Conforming loans are mortgages that adhere to Fannie Mae and Freddie Mac guidelines. These government-backed organizations set national loan limits each year, and these help bring liquidity and stability to the conventional loan market.

In 2019, the maximum conforming loan limit for a one-unit home for most parts of the U.S. is $484,350. For consumers who have good credit, conforming loans generally offer the best interest rates.

Programs for homebuyers in South Carolina

South Carolina offers a number of in-state programs that can help homebuyers keep costs down. Some offer help with down payment costs, while others provide buyers with fixed-rate, low-interest loans. Here are a few programs to consider:

SC Housing

What it provides:

  • Low fixed-rate, 30-year mortgages with as little as 3% down payment required
  • Up to $6,000 in down payment assistance, determined by income and property location
    • Down payment assistance is financed as a second mortgage and may be repayable or forgivable
  • Lower mortgage insurance payments

Who qualifies:

  • Property must be a single-family home but can be an off-frame modular home, townhome or qualifying condo
  • Property must be located in South Carolina
  • Borrowers must meet minimum credit score requirements:
    • 620 for 96.5% loan-to-value (LTV) FHA loans
    • 660 for 97% LTV conventional loans
    • 640 for 100% LTV USDA loans
  • Borrowers must complete a homebuyer education course

Learn more

Palmetto Home Advantage

What it provides:

  • Fannie Mae conventional mortgages that offer 3% or 5% in down payment assistance, which is forgivable
  • Lower monthly mortgage insurance premiums

Who qualifies:

  • Borrowers must earn less than $87,500
  • Borrowers must have a minimum credit score of 640
  • Borrowers may be first-time or repeat homebuyers

Learn more

SC Housing Mortgage Tax Credit Program

What it provides:

  • A federal mortgage credit certificate that can save borrowers up to $2,000 each year
    • Credit is available for every year the homebuyer lives in the property

Who qualifies:

  • Property must be a single-family home and occupied by the owner as a primary residence
  • Property must be in South Carolina
  • Borrowers must apply for 30-year conventional, FHA, USDA or VA mortgages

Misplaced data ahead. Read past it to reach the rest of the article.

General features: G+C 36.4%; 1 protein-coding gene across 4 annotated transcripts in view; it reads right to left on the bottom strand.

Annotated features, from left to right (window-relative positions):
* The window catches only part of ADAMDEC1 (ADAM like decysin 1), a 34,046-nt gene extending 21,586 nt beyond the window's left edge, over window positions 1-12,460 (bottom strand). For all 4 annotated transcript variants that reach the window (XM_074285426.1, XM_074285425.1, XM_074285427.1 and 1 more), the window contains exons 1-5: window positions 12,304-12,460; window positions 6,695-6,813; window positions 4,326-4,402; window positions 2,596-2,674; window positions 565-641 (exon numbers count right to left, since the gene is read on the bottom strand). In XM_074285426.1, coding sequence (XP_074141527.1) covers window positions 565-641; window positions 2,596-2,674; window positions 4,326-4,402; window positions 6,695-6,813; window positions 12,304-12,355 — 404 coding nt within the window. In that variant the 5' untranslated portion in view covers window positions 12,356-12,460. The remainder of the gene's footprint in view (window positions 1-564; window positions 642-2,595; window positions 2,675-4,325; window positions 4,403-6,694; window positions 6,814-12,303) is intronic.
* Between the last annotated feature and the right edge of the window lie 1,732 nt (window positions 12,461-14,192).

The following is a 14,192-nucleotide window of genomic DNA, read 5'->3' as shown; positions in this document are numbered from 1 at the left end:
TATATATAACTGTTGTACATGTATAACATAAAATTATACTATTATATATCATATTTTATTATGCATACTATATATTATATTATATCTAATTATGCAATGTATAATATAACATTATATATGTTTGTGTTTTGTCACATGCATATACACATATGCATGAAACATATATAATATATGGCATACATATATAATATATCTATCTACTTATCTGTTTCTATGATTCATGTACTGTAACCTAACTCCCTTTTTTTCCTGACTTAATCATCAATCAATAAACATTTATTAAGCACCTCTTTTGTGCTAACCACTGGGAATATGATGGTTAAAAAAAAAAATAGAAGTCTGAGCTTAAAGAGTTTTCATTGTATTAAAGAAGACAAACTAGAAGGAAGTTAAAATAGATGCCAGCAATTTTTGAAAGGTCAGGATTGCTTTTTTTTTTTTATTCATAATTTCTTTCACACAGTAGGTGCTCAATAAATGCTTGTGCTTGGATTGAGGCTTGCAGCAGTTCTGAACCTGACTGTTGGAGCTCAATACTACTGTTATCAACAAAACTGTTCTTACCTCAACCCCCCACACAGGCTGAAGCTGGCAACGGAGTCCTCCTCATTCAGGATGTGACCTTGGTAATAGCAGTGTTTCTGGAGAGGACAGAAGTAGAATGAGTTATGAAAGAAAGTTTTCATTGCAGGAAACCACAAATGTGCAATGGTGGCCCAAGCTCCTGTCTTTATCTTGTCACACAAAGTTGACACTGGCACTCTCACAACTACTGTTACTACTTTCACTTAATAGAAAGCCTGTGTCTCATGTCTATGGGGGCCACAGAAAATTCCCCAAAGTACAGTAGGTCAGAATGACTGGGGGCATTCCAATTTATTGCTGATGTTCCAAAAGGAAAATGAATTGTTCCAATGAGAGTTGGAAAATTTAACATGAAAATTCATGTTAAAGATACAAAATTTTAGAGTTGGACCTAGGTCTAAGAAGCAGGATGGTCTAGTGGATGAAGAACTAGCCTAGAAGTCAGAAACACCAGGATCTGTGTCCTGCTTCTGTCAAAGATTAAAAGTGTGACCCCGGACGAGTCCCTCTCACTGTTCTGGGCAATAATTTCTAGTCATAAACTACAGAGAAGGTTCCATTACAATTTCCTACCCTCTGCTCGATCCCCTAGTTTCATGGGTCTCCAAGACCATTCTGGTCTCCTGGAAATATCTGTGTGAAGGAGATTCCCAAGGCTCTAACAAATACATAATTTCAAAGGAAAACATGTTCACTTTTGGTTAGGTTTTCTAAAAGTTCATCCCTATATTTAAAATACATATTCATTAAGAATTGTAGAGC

• Borrowers do not need a minimum credit score

Learn more

Hardest Hit Fund Downpayment Assistance

What it provides:

  • FHA mortgage loans for those buying homes in some areas of Lexington, Richland and Sumter counties
  • Up to $15,000 in down payment assistance, which can be forgiven completely if the homeowner remains in the property for a minimum of 10 years

Who qualifies:

  • Buyers must have at least a 620 credit score
  • Buyers must occupy the property as a primary residence
  • Buyers must take a homebuyer education course
  • Property must be an existing home (new construction does not qualify)

Learn more

Rate shopping tips

Just as a homebuyer shouldn’t commit to buying the first property they see, borrowers need to shop around for the best mortgage rates possible. These four tips may help:

Contact at least three lenders on the same day

Mortgage rates vary daily, as well as by lender, so reach out to at least three lenders on the same day when you’re ready to pursue home financing. Shopping for a mortgage during a short period of time will not hurt your credit score. However, It’s important to reach out to lenders at the same time, so credit bureaus can see you’re shopping for a home loan. It’s generally best to make all queries within a 30-day period.

Give each lender the same information

Give each lender the same information to get an accurate picture of what kind of mortgage rate you can expect. Before speaking with lenders, pull together important financial information, such as bank and 401(k) retirement statements.

Add up all lender fees to determine a loan’s final cost

Lenders typically charge fees for closing costs, processing a loan application, recording a loan and hiring an attorney to represent them. These fees vary by lender; be sure to include them when you’re comparing total loan costs.

Know when to lock in an interest rate

Once you’ve found a mortgage rate that works for you, it’s important to lock in that rate so it won’t change when the market shifts. Start by asking lenders about their rate-lock policies; many rate lock periods range from 30 to 60 days. To hold on to the rate, you’ll need to close on the purchase of your home within that time period.

The information in this article is accurate as of the date of publishing.